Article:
Making the Case for Funding the Organic Production and Marketing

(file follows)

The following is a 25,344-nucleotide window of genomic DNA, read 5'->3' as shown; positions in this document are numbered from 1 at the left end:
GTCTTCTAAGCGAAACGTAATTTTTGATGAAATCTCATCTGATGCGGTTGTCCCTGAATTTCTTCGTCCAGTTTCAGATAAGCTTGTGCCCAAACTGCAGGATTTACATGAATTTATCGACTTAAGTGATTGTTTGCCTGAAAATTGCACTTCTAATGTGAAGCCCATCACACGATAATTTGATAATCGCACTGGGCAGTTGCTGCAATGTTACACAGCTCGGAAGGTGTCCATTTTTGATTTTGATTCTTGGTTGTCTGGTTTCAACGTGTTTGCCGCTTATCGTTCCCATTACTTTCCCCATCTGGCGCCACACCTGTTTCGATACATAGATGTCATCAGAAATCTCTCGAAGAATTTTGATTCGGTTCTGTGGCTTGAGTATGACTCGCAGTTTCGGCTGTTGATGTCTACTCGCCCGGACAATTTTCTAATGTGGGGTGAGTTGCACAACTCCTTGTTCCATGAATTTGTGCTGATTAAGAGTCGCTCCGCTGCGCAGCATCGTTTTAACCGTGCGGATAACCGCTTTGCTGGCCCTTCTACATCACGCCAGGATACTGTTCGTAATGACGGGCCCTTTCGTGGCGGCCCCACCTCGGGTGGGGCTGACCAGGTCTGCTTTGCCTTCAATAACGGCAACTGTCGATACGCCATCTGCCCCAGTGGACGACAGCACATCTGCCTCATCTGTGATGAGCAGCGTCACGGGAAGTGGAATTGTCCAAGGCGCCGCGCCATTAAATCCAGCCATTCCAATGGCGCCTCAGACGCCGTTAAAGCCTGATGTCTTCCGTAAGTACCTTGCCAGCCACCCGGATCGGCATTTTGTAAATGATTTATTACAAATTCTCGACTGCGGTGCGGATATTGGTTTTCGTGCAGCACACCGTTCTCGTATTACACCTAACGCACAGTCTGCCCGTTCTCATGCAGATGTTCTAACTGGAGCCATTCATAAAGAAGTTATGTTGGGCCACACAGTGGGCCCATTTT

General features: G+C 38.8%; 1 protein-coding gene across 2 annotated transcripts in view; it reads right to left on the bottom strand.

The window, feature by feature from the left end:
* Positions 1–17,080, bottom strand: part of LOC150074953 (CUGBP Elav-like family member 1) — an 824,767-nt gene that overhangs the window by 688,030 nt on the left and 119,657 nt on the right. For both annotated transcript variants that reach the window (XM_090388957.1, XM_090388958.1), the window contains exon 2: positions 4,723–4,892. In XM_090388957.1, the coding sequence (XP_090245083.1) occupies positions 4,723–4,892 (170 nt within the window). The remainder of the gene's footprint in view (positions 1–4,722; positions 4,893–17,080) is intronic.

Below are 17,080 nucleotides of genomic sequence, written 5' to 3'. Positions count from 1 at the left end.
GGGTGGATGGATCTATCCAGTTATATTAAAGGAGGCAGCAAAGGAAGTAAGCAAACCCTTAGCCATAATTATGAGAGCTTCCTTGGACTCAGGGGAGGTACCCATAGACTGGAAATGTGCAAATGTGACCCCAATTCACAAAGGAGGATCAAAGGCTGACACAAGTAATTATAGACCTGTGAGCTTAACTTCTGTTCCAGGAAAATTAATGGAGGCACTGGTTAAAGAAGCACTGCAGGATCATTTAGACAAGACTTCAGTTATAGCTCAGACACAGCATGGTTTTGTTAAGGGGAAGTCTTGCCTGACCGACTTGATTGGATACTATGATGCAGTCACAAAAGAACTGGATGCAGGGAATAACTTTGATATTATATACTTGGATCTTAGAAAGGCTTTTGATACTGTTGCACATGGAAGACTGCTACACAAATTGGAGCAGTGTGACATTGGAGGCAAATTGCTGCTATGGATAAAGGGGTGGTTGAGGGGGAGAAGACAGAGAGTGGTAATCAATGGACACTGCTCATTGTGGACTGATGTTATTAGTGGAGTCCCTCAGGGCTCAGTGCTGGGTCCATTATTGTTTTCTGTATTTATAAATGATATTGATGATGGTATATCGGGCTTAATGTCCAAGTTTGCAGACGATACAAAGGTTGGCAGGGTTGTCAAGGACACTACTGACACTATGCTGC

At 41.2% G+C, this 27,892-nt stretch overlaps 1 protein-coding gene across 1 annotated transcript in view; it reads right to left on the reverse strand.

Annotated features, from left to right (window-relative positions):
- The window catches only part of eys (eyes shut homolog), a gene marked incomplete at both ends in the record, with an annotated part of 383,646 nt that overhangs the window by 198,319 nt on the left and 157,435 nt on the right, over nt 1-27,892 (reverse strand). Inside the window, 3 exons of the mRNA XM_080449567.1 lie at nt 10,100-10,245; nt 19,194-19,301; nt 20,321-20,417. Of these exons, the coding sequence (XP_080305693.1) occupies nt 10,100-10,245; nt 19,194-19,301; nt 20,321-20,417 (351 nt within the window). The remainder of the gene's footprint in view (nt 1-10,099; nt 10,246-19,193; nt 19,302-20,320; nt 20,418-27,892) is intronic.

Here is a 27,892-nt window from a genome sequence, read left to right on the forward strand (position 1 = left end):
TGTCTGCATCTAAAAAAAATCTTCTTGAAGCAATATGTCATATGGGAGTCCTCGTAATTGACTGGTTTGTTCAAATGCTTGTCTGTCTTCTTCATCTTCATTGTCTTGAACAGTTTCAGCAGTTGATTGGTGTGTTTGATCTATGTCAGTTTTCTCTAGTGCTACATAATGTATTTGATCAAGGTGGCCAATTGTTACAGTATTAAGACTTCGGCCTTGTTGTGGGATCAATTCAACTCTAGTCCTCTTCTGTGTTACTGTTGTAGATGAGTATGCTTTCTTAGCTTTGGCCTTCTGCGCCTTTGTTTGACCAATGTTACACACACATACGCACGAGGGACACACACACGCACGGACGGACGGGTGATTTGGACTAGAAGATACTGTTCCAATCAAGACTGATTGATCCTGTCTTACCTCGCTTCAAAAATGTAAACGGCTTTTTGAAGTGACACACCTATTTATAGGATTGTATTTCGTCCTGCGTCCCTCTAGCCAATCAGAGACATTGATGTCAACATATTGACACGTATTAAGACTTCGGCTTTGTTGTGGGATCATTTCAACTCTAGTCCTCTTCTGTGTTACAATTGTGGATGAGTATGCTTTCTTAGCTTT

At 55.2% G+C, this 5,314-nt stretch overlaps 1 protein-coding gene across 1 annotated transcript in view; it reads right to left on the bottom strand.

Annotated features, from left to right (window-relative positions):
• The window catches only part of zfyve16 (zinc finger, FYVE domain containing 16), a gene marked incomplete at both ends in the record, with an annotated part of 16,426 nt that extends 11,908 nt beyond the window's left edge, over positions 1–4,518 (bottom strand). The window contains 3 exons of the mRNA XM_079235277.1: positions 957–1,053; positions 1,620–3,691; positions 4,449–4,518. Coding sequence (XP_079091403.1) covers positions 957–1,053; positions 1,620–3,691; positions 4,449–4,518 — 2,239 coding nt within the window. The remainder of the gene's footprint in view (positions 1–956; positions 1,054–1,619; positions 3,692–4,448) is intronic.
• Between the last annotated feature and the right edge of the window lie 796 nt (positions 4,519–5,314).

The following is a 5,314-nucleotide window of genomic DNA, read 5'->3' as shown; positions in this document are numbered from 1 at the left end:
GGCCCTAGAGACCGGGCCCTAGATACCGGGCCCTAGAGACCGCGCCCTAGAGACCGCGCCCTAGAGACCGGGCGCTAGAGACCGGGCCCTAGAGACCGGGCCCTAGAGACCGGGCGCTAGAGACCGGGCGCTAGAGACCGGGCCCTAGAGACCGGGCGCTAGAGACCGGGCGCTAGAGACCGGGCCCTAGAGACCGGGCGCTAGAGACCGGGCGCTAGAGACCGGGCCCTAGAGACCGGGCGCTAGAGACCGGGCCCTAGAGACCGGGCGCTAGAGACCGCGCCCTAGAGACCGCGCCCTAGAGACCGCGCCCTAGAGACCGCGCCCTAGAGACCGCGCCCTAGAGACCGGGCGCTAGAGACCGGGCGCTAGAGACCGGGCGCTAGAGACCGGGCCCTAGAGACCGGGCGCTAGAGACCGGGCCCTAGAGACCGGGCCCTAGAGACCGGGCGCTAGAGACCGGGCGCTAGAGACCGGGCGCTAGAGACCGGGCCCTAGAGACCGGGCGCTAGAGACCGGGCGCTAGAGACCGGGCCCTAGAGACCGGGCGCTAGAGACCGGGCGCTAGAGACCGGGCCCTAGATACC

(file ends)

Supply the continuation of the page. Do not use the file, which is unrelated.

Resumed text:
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Making the Case for Funding the Organic Production and Marketing Data BOARD OF Collection Initiative: Stories from Farmers DIRECTORS In the last Farm Bill, Congress provided $5 million in one-time, mandatory funding Deirdre Birmingham President for the Organic Production and Marketing Data Collection Initiative. This money Casemmie Cole-Kweli will provide badly needed funding to jumpstart efforts at USDA to collect agronomic, economic, and statistical data on the US organic industry. OFRF is Cynthia Connolly urging Congress to continue to prioritize USDA organic industry data collection Heather Darby efforts through appropriations requests and targeted work with USDA agencies. Jerry DeWitt Below are anecdotes from organic farmers who have been directly impacted due to a Steve Ela lack of organic industry data, or who have benefited from existing data about the Pamela Marrone organic industry. Theresa Podoll Mac Stone Iowa From Angela Jackson Dorothy Suput PrairieSun Organic Farm – organic grassfed beef and vegetables John Teixeira Sioux City, IA Francis Thicke Ann Thrupp Angela’s endeavor to get started in organic farming was a nightmare. The Lee Valkenaar USDA FSA office had no data or information on organic farming. She had to educate the loan officer on everything. The USDA NRCS officer who did her farm plan had very little knowledge of organic farming practices and had never worked with an EXECUTIVE DIRECTOR organic farmer before. Her local banker thought organic meant “natural” and had no Bob Scowcroft idea what organic was. From the beginning, it took her over 9 months of collecting her own data from various resources to turn over to these individuals in order to get a beginning farmer loan to start organic farming in Sioux City, IA. She felt like she had do their job for them and teach them what they should have had already known. But it was not their fault, they had no idea where to turn for current, valid CA OFFICE: P.O. Box 440 information on organic production and market data. Ultimately she got her loan and Santa Cruz, CA 95061 land, but it was a very arduous process that should have not been that difficult. It Tel: 831-426-6606 clearly shows that the USDA and agriculture loan lending institutions still do not Fax: 831-426-6606 firstname.lastname@example.org know what organic markets consist of. www.ofrf.org DC OFFICE: Minnesota 110 Maryland Ave. NE From Atina Diffley Suite 209 Organic FarmingWorks, LLC – organic farming consulting Washington, DC 20002 Tel: 202-821-2760 Founder, Gardens of Eagan – organic vegetables Fax: 202-547-1837 Farmington, MN Information about the organic industry was helpful to Atina when she successfully fought condemnation by a crude oil pipeline across her organic 100% post-consumer recycled paper vegetable operation. She used it to show the growth and demand in the industry, to substantiate why the loss of an organic farm would be greater than the loss of a conventional fungible commodity crop farm. Idaho From Krista Lucero Morning Star Organic Farm – organic dairy Richfield, ID Krista and her husband Ed applied for credit so that they could transition to organic. They had been using organic practices prior to that, but needed to use organic feed in order to be able to certify. The bank denied them credit because they said there was no data to support the existence of an organic market or claims that organic milk had a higher price than conventional milk. Had it not been for private funding, they would not have been able to transition. After they were certified, they wanted to get their farm appraised, and the appraiser would not recognize their farm as having more value because it was certified organic, as opposed to neighboring conventional farms. The appraiser cited a lack of data about the organic industry and lack of information about the value of organic products as the reason. California From Wendy Larson Big Tree Organic Farms – organic almond growers cooperative Turlock, CA The biggest challenge currently for organic almond growers is that they don’t get the same support as conventional almond growers do. Almonds are well tracked, well supported, and there is lots of good data from the Almond Board. But they don’t keep specific data on organics, specifically how much is being grown organically in California by weight, and the amount of organic almonds by weight being imported. Also, the bill of lading accompanying imported almonds does not indicate if the almonds are organic or not. Currently, the dollar amount of almonds being grown domestically vs. imported is tracked, but since there is a huge disparity in prices between organic imported almonds and organic domestically grown almonds, that information is limited in its usefulness. The need for these numbers became apparent when several food manufacturers recently blamed a lack of domestic organic almonds as the reason for their purchase of imported organic almonds. This was not, in fact, the case – organic almond growers in California did not run out of supply, but the food manufacturers chose to buy the imported almonds because there was a price differential. However, due to a lack of data about the domestic supply of organic almonds, growers could not demonstrate that the claims of the food manufacturers were wrong. Data about production (pounds not dollars) can also help grow the industry. Without good data about the availability of domestic organic almonds, food manufacturers are hesitant to develop new organic products with organic almonds. This is likely true across the board because sourcing organic ingredients can be challenging. This issue was specifically a problem when a manufacturer from the UK was considering opening an operation here, and wanted to buy local, California organic almonds – she wanted the statistics on production, but the CA Almond Board doesn’t track organics, so they vastly underrepresented organic almond production because they had no clue. This lack of information can be very harmful to organic producers. From Jose Guerra California Coastal Rural Development Corporation – financial development corporation providing loans and other financial services to farmers on CA Central Coast Salinas, CA Farm lenders who process loan applications from beginning farmers or small scale farmers often have to rely on price data from either the County Cooperative Extension office, or to crop based commissions, or use industry or federal data in order to make future income projections that will determine the ability of the loan applicants to pay back the money they borrowed. Beginning farmers have no history of farming and thus no records to refer to. Small scale farmers will usually have records for total farm sales but won’t have records for individual crops. With organic crops, price data is not consistently tracked and can be difficult to determine. County Cooperative Extension offices does not have price info for all organic crops, and organic crops tend to be more specialized by variety, with certain varieties of the same crop claiming a much higher price than other varieties. This situation is less common for conventional crops. This situation is similar for other sources of data. If there is no organic price data available, lenders will try to base their income projections on other clients, but if they can’t do this, they have to base their income projections on the conventional price data. Overall it is more difficult to get organic price data than it is to get conventional price data. Smaller farmers, who tend to be organic, have a harder time accessing credit as a result. Lenders do try to work with farmers, but they also need to make good lending decisions and don’t want to get the farmer into a situation where they can’t repay a loan. Hawaii From Al Santoro President, Hawaii Cooperative of Organic Farmers Poamoho Organic Produce – organic tropical fruit Waialua, HI In Hawaii, no one knows what or how to size the components of the organic industry: numbers, size, acreage, crops, volumes, prices, locations, etc. This problem exists for several reasons: 1) there are about 6 USDA certifiers operating in the state; all consider organic data to be proprietary; 2) the Hawaii Department of Agriculture (HdoA) considers itself to be a “regulatory” agency, not an “advocacy” agency and does not use its resources to collect data or identify problems or solutions. All organic farmers must report both “inputs” and “outputs” for their annual certification, yet this output/production” data remains unshared and unavailable for public analysis/use. On the upside and only through personal intervention, USDA will be conducting a survey of organic farms in Hawaii in May ‘09. This is a great opportunity but Hawaii grower groups are still not sure what the data points will be or how the data will be either shared, updated, or maintained in the future. North Carolina From Beverly Hall American Indian Mothers, Inc – advocacy group working with Native American women farmers in North Carolina Three Sisters Farm – organic farm Shannon, NC Three Sisters Farm has been using organic practices since they started, but it took Beverly 10 years to become certified. She tried to get certified through numerous state and university organizations, but at each one, she was given incorrect information about organic, discouraged from seeking organic certification or even using organic practices, and otherwise met with very little help and dismissive attitudes. One official told her that if he kept telling her she couldn’t or shouldn’t become certified, she would eventually stop coming back. Her county Cooperative Extension Agent actively discouraged organic farming practices and was very unsupportive of organic. Others told her that organic “wouldn’t work” for her. Beverly eventually met Cynthia Hayes, who runs the Southeast African American Farmers Organic Network. With Cynthia’s help, she was able to find out how to become certified, and became the first Native American woman organic farmer in North Carolina. If Beverly had had access to empirical data compiled by the US Department of Agriculture about the organic industry, including yields, crop loss risk, existence of an organic market in North Carolina, consumer demand for organic in the state of North Carolina, she would have been far more equipped to make her case to the North Carolina Department of Agriculture and the other agencies with whom she dealt in North Carolina. As it is, Beverly is immediately at a disadvantage in her dealings with these agencies because of the prejudices against her due to her gender and race. Individuals such as Beverly need to have this information available to them to be able to hold public agencies accountable and to correct erroneous information about organic agriculture that she was provided. Beverly wasn’t asking for a loan, or crop insurance, or any other government support. She merely wanted to participate in the USDA’s own organic certification program so that she could access the organic market, take advantage of organic price premiums, and help bring a greater measure of prosperity to her community. ******* For more information, please contact Tracy Lerman, Policy Organizer at the Organic Farming Research Foundation: email@example.com or 831-426-6606 x 108. Last updated on July 1, 2009.